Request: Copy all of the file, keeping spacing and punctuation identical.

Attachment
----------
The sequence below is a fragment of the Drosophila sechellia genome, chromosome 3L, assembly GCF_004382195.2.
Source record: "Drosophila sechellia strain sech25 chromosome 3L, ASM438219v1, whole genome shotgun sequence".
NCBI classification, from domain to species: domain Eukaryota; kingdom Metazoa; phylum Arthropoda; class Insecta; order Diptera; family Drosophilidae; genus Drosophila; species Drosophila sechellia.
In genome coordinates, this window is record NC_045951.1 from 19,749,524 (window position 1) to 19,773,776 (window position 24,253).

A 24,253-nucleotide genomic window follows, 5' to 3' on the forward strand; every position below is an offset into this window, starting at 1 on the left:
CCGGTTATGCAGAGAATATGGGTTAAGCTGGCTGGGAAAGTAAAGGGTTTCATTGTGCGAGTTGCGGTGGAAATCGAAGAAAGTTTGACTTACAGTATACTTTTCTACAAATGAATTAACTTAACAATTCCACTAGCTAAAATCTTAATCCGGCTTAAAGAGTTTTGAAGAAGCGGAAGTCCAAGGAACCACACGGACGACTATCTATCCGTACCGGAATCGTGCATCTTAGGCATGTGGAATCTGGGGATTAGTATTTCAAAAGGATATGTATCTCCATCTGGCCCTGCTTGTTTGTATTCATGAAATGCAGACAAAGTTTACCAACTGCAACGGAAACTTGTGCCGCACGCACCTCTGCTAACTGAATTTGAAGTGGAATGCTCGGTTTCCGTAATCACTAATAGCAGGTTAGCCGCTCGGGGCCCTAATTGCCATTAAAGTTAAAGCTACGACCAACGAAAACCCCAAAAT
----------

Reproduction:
The sequence below is a fragment of the Drosophila sechellia genome, chromosome 3L, assembly GCF_004382195.2.
Source record: "Drosophila sechellia strain sech25 chromosome 3L, ASM438219v1, whole genome shotgun sequence".
NCBI classification, from domain to species: domain Eukaryota; kingdom Metazoa; phylum Arthropoda; class Insecta; order Diptera; family Drosophilidae; genus Drosophila; species Drosophila sechellia.
In genome coordinates, this window is record NC_045951.1 from 19,749,524 (window position 1) to 19,773,776 (window position 24,253).

A 24,253-nucleotide genomic window follows, 5' to 3' on the forward strand; every position below is an offset into this window, starting at 1 on the left:
CCGGTTATGCAGAGAATATGGGTTAAGCTGGCTGGGAAAGTAAAGGGTTTCATTGTGCGAGTTGCGGTGGAAATCGAAGAAAGTTTGACTTACAGTATACTTTTCTACAAATGAATTAACTTAACAATTCCACTAGCTAAAATCTTAATCCGGCTTAAAGAGTTTTGAAGAAGCGGAAGTCCAAGGAACCACACGGACGACTATCTATCCGTACCGGAATCGTGCATCTTAGGCATGTGGAATCTGGGGATTAGTATTTCAAAAGGATATGTATCTCCATCTGGCCCTGCTTGTTTGTATTCATGAAATGCAGACAAAGTTTACCAACTGCAACGGAAACTTGTGCCGCACGCACCTCTGCTAACTGAATTTGAAGTGGAATGCTCGGTTTCCGTAATCACTAATAGCAGGTTAGCCGCTCGGGGCCCTAATTGCCATTAAAGTTAAAGCTACGACCAACGAAAACCCCAAAAT